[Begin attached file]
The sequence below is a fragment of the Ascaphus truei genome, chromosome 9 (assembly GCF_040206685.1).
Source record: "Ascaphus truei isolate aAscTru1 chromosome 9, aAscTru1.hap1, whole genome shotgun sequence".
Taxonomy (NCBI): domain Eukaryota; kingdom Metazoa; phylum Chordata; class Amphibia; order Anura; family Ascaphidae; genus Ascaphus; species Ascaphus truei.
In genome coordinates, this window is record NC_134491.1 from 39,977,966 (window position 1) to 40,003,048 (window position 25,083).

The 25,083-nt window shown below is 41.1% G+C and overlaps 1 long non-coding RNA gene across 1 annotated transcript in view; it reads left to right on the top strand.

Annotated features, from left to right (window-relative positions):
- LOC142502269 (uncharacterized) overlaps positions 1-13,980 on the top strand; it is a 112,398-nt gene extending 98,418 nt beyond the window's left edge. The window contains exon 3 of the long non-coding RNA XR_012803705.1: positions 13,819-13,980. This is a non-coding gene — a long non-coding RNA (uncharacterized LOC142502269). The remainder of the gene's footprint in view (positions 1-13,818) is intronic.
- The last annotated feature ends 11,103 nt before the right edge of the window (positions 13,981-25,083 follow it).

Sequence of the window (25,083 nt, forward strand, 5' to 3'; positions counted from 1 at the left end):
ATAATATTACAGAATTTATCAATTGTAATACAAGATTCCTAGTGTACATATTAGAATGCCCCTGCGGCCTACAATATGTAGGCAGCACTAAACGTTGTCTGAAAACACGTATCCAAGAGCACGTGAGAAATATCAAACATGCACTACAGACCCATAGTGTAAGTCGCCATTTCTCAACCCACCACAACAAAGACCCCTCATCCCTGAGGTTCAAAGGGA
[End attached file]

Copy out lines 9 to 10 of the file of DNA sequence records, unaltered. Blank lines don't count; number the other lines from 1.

Sequence of the window (25,083 nt, forward strand, 5' to 3'; positions counted from 1 at the left end):
ATAATATTACAGAATTTATCAATTGTAATACAAGATTCCTAGTGTACATATTAGAATGCCCCTGCGGCCTACAATATGTAGGCAGCACTAAACGTTGTCTGAAAACACGTATCCAAGAGCACGTGAGAAATATCAAACATGCACTACAGACCCATAGTGTAAGTCGCCATTTCTCAACCCACCACAACAAAGACCCCTCATCCCTGAGGTTCAAAGGGA